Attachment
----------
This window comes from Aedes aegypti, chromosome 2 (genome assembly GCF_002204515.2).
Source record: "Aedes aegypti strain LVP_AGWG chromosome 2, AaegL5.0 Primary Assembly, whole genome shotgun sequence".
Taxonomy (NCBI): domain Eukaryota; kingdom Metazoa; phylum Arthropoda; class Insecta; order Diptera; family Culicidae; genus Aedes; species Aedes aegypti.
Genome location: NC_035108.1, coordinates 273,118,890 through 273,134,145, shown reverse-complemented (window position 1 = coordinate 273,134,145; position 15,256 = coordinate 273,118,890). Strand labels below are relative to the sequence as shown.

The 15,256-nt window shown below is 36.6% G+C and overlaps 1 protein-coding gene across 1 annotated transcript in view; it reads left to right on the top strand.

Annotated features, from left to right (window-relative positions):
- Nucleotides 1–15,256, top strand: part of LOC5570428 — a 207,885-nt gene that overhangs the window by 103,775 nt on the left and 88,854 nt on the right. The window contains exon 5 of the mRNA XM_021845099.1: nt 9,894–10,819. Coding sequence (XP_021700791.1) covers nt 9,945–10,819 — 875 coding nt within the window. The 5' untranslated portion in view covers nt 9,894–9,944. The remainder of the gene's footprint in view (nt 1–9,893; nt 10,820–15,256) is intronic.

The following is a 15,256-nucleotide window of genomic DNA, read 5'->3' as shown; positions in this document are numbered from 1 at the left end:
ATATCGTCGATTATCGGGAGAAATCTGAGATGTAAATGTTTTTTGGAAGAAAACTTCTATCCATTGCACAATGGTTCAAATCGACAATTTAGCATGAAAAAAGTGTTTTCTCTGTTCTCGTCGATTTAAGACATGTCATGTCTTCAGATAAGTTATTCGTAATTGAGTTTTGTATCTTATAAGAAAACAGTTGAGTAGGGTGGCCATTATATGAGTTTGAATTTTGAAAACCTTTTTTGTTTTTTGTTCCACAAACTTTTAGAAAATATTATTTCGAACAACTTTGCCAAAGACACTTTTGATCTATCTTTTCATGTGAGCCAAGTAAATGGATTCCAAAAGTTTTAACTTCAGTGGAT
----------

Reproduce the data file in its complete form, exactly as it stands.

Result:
This window comes from Aedes aegypti, chromosome 2 (genome assembly GCF_002204515.2).
Source record: "Aedes aegypti strain LVP_AGWG chromosome 2, AaegL5.0 Primary Assembly, whole genome shotgun sequence".
Taxonomy (NCBI): domain Eukaryota; kingdom Metazoa; phylum Arthropoda; class Insecta; order Diptera; family Culicidae; genus Aedes; species Aedes aegypti.
Genome location: NC_035108.1, coordinates 273,118,890 through 273,134,145, shown reverse-complemented (window position 1 = coordinate 273,134,145; position 15,256 = coordinate 273,118,890). Strand labels below are relative to the sequence as shown.

The 15,256-nt window shown below is 36.6% G+C and overlaps 1 protein-coding gene across 1 annotated transcript in view; it reads left to right on the top strand.

Annotated features, from left to right (window-relative positions):
- Nucleotides 1–15,256, top strand: part of LOC5570428 — a 207,885-nt gene that overhangs the window by 103,775 nt on the left and 88,854 nt on the right. The window contains exon 5 of the mRNA XM_021845099.1: nt 9,894–10,819. Coding sequence (XP_021700791.1) covers nt 9,945–10,819 — 875 coding nt within the window. The 5' untranslated portion in view covers nt 9,894–9,944. The remainder of the gene's footprint in view (nt 1–9,893; nt 10,820–15,256) is intronic.

The following is a 15,256-nucleotide window of genomic DNA, read 5'->3' as shown; positions in this document are numbered from 1 at the left end:
ATATCGTCGATTATCGGGAGAAATCTGAGATGTAAATGTTTTTTGGAAGAAAACTTCTATCCATTGCACAATGGTTCAAATCGACAATTTAGCATGAAAAAAGTGTTTTCTCTGTTCTCGTCGATTTAAGACATGTCATGTCTTCAGATAAGTTATTCGTAATTGAGTTTTGTATCTTATAAGAAAACAGTTGAGTAGGGTGGCCATTATATGAGTTTGAATTTTGAAAACCTTTTTTGTTTTTTGTTCCACAAACTTTTAGAAAATATTATTTCGAACAACTTTGCCAAAGACACTTTTGATCTATCTTTTCATGTGAGCCAAGTAAATGGATTCCAAAAGTTTTAACTTCAGTGGAT